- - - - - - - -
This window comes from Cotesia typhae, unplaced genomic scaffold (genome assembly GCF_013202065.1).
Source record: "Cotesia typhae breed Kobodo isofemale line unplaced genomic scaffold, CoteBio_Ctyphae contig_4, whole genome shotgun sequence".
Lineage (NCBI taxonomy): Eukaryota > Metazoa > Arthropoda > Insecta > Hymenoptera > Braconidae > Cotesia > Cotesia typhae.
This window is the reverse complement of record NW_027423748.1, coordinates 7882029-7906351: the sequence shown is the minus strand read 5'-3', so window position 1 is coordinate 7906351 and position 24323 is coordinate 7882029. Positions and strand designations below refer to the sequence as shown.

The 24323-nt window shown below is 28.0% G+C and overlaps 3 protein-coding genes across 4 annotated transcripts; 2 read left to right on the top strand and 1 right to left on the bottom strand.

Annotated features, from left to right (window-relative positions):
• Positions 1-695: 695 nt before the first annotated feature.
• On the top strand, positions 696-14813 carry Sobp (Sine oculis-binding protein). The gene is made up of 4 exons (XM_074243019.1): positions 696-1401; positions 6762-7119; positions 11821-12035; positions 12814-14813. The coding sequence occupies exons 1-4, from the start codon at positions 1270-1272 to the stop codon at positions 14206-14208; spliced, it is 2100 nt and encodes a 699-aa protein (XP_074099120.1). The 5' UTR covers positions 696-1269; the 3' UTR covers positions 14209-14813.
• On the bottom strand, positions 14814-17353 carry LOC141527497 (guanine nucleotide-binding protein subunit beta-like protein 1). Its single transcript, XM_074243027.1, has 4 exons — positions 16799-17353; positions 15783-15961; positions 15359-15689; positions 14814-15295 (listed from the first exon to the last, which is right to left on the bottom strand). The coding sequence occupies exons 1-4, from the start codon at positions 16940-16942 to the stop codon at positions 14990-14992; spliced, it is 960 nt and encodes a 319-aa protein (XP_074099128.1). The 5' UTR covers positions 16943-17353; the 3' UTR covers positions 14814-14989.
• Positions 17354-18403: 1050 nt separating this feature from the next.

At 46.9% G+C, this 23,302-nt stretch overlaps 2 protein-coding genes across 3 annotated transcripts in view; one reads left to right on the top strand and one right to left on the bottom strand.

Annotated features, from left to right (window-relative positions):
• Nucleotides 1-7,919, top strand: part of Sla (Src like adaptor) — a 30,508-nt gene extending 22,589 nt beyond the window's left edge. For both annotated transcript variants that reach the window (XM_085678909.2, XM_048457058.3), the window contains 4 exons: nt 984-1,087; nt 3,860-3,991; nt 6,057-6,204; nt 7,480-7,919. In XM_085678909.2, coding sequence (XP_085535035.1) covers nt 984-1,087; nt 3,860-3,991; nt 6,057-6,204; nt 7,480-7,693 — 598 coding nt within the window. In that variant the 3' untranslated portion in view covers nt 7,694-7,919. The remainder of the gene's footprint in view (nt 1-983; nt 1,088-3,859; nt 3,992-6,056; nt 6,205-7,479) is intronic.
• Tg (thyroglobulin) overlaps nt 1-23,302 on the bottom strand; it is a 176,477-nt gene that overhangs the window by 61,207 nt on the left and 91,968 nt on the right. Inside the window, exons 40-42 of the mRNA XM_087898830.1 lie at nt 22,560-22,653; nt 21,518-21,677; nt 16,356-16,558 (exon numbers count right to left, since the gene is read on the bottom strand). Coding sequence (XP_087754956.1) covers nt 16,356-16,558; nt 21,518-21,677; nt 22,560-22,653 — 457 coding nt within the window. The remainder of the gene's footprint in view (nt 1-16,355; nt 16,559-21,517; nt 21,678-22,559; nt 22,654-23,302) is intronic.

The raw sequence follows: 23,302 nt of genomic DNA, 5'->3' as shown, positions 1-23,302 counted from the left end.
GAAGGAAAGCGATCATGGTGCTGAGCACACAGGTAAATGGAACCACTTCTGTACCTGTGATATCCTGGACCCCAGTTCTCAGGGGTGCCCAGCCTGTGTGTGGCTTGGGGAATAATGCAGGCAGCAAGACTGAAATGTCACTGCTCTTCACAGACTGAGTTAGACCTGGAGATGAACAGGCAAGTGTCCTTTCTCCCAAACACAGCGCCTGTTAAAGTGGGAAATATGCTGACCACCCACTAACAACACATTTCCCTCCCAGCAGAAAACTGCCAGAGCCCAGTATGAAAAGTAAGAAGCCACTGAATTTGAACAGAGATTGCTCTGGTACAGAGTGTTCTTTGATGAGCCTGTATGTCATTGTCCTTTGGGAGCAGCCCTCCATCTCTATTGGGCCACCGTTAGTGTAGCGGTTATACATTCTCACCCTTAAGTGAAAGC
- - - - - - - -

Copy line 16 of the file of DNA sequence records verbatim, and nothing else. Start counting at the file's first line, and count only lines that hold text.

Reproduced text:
GAAGGAAAGCGATCATGGTGCTGAGCACACAGGTAAATGGAACCACTTCTGTACCTGTGATATCCTGGACCCCAGTTCTCAGGGGTGCCCAGCCTGTGTGTGGCTTGGGGAATAATGCAGGCAGCAAGACTGAAATGTCACTGCTCTTCACAGACTGAGTTAGACCTGGAGATGAACAGGCAAGTGTCCTTTCTCCCAAACACAGCGCCTGTTAAAGTGGGAAATATGCTGACCACCCACTAACAACACATTTCCCTCCCAGCAGAAAACTGCCAGAGCCCAGTATGAAAAGTAAGAAGCCACTGAATTTGAACAGAGATTGCTCTGGTACAGAGTGTTCTTTGATGAGCCTGTATGTCATTGTCCTTTGGGAGCAGCCCTCCATCTCTATTGGGCCACCGTTAGTGTAGCGGTTATACATTCTCACCCTTAAGTGAAAGC